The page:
Mountain Medicine – First Aid Kit Essentials

I often get asked about what to pack in a mountain first aid kit and I know it can be difficult to know where to start. Lots of companies sell pre-made first aid kits which are usually adequate for most people, but I personally like to tailor my kit to a specific adventure. It is also important to consider your own medical skills and those of the rest of the group. Don’t bother carrying kit you don’t know how to use and those with more advanced medical skills could consider carrying extra items.

 When I’m in the mountains with friends I usually take very little in the way of first aid kit (because I have to carry it!) so I want to ensure that the items I do carry are well thought through. I take things that are commonly required and other items that I hope I don’t have to use but that can make a significant difference in an emergency.

Firstly, your mountain first aid kit is not designed to be an entire hospital and pharmacy in your bag, it is designed to be enough to patch someone up to get them to definitive medical treatment (if required), or enough to patch them up so that they can continue with their activity. You can’t carry kit for all eventualities so you have to be logical but creative with your approach. Secondly, minor injuries and illness are the most common medical issues in the mountains so don’t get too concerned about having lots of kit to deal with serious incidents (you’ll need help for that), focus on dealing with common, minor issues where the kit you carry can make the most impact.

Some bits and bobs from my medical kit box

Here’s what I consider when deciding what to pack:

  • Location
    • How remote are you going, is there even an option of a rescue team helping you? If there are rescue services, how much time will they take to reach you and how much time is it to reach a hospital?
  • Duration of the trek/climb
    • A 1 day low level walk vs. a 2 week remote trek at high altitude is a totally different kettle of fish and will require different kit.
  • Group
    • Are you packing your own individual kit or is the kit for multiple people? Does anyone have any specific medical problems you need to consider? Does anyone else have any medical training?
  • Activities
    • Think about the types of injuries/illness that might occur during the activity, for example trekking in a tropical jungle environment has different risks to high altitude ice climbing.
  • Size and weight of the kit
    • Who is going to carry it, how much space do you have in your bag, do you need your bag to be as lightweight as possible or can you afford to pack more because you’ll have help to carry it e.g. using pack animals to carry kit on a group trek.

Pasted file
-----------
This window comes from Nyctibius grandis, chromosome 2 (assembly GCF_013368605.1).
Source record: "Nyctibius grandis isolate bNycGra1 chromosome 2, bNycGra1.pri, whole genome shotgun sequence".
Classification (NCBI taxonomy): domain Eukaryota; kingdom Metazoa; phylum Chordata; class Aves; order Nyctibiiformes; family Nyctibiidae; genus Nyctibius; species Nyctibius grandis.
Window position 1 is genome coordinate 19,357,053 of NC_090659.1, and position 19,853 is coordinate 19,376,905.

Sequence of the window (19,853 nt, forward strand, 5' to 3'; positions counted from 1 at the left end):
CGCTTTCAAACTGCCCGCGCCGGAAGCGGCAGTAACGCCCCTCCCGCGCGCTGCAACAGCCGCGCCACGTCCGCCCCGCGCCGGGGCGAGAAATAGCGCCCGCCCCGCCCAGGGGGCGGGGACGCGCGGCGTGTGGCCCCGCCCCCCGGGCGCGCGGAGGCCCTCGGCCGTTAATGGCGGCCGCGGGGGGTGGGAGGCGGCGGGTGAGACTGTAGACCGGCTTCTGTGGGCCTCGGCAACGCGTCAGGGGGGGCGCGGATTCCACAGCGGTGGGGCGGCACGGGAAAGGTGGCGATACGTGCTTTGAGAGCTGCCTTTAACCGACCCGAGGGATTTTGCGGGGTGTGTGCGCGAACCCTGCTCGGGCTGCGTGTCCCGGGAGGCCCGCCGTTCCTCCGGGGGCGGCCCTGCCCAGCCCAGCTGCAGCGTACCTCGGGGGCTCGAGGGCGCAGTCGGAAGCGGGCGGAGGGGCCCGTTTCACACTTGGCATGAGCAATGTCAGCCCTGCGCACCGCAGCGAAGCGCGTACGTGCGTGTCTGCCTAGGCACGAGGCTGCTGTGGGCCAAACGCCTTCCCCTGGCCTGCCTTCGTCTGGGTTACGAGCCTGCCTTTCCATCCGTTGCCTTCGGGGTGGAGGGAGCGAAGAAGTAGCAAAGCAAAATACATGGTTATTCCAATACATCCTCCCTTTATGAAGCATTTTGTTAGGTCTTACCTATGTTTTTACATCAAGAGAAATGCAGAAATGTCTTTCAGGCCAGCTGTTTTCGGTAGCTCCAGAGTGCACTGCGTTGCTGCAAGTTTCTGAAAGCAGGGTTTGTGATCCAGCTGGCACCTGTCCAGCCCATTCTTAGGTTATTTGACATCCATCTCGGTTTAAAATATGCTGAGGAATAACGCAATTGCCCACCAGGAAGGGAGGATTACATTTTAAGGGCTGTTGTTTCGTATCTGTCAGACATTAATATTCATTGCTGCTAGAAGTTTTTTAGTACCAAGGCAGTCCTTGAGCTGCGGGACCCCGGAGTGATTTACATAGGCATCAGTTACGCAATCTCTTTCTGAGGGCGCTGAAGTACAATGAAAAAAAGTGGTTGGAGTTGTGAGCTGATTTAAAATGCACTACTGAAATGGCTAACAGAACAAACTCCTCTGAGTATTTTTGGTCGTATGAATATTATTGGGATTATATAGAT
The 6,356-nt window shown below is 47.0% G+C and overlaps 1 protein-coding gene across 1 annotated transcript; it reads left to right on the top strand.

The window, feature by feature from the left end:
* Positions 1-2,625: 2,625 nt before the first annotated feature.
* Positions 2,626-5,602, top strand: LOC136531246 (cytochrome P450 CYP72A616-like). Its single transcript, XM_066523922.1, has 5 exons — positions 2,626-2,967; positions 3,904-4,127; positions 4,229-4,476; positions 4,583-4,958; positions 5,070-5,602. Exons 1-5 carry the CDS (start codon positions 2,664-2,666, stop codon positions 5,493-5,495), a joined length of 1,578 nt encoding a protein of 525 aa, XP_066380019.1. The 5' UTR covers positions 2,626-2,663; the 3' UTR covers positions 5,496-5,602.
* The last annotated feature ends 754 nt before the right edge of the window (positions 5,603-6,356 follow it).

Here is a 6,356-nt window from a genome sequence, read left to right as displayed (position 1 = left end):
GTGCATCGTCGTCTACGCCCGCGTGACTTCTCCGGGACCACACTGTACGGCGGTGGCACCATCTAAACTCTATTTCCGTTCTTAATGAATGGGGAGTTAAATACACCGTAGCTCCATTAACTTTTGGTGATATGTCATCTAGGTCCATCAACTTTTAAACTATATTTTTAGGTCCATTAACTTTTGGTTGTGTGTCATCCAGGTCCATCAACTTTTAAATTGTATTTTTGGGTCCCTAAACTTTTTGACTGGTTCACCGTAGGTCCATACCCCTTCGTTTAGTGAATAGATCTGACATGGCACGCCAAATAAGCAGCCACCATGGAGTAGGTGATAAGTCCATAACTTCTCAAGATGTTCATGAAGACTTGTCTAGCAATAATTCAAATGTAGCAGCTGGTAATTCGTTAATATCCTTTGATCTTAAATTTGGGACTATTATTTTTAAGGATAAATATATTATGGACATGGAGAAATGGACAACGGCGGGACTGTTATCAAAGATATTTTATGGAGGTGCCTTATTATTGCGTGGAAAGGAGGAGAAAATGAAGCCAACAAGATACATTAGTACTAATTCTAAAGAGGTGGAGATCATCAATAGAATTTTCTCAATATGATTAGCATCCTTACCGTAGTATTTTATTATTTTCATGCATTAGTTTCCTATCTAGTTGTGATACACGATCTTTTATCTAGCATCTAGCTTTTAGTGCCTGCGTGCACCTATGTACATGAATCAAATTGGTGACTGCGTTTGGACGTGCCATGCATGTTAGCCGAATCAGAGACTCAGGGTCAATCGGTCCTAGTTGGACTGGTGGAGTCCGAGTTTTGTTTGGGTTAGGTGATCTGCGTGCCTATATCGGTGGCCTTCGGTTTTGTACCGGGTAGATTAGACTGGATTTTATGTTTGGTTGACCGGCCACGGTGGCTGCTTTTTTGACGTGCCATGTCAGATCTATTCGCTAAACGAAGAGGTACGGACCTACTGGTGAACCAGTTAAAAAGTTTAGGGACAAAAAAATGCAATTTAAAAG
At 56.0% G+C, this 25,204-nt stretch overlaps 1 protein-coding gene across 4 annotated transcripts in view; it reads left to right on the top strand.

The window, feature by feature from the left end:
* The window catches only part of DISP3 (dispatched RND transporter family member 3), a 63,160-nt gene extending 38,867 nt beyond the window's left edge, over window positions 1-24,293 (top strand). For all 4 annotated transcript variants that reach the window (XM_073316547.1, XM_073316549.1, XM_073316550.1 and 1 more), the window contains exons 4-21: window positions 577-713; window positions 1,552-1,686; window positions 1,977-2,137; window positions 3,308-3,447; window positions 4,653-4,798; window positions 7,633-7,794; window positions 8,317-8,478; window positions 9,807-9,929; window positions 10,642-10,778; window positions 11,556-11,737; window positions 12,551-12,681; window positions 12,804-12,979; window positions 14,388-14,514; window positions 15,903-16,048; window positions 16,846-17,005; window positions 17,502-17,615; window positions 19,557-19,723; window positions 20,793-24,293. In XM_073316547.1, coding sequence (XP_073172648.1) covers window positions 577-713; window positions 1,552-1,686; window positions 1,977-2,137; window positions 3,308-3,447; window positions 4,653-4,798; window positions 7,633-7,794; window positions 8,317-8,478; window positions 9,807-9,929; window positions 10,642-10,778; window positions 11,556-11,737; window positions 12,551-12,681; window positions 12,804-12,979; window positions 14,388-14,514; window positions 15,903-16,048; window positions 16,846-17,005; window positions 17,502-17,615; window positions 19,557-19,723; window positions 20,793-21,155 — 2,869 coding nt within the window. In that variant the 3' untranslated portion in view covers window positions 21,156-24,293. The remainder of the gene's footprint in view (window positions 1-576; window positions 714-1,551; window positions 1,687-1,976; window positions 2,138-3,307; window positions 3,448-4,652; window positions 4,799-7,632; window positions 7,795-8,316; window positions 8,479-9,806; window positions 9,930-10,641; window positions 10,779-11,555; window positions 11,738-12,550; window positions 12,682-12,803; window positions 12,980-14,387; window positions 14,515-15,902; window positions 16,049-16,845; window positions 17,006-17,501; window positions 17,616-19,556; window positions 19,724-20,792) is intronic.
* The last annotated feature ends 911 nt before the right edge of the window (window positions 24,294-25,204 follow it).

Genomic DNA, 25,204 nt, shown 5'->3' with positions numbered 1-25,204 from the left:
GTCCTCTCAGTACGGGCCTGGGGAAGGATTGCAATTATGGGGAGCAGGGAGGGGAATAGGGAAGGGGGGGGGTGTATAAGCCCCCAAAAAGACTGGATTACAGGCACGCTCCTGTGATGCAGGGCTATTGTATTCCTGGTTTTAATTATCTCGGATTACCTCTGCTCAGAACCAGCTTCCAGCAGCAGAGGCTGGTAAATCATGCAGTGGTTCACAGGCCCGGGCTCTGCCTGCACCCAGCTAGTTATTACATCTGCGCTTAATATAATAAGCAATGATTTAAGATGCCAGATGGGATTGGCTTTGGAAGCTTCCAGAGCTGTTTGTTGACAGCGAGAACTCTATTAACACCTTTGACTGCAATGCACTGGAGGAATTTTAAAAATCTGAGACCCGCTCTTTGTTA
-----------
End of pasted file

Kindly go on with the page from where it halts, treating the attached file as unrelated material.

• Items with multiple uses
    • This is crucial! Try to pick items that can be used for lots of things, that way you only need a few things to help you in most situations.
  • The likelihood of having to use an item vs. the item’s importance when it is used
    • There is little point packing a load of random items if there is only a tiny likelihood of them being used and if you do use them they turn out not to be essential. This goes back to the size and weight of the kit; you can’t take everything! I consider – is the item life or limb saving? E.g. haemostatic gauze – it is very unlikely you would have to use it, but if you do it could save the casualty’s leg and/or life if they had a serious bleed in a remote location.
  • Cost of kit
    • No one has endless money and things often go out of date before they get used. You don’t have to spend much to get a really good kit.

Below are the essentials I always have in my rucksack, regardless of the adventure. I  then add in extra kit depending on the considerations I have previously discussed.

  • Oral painkillers: paracetamol & ibuprofen
    • Simple but effective. These simple drugs can make a huge difference in an emergency but also just for simple issues like mild joint pain towards the end of a long day or for the classic high altitude headache.
  • Oral antihistamine
    • Because I’m annoyingly prone to allergies and you don’t want to get caught out somewhere far from help.
  • K-tape
    • Kinesiology-tape, often used by sports physiotherapists has so many potential uses so it is absolutely perfect for mountain first aid kits. I use it for blister prevention and treatment, for strapping joints, as a bandage and for fixing kit (I taped a friend’s crampons with this stuff a few years ago and it lasted the several km we needed to cross the glacier back to the hut). I also carry some duct tape for similar reasons but think K-tape has a few extra common uses and is kinder on skin.
  • One or two antiseptic wipes
  • A few plasters & a pack of steri-strips
    • Steri-strips are hugely underrated – used correctly they are brilliant and for minor wounds are far more commonly used than glue or sutures in my experience working in A&E. If you’re not sure how to apply them, this is a useful short video:
  • A few non-adherent dressings
    • Can be used for small-medium wounds, or as an eye patch. I also carry a sanitary pad which as well as being used for that annoyingly unexpected period, and it’s perfect for a spare wound dressing.
  • A small penknife to cut tape etc.

I store my mountain medical kit in a brightly coloured, roll-top dry bag to keep it clean, dry and easy to find in my rucksack.


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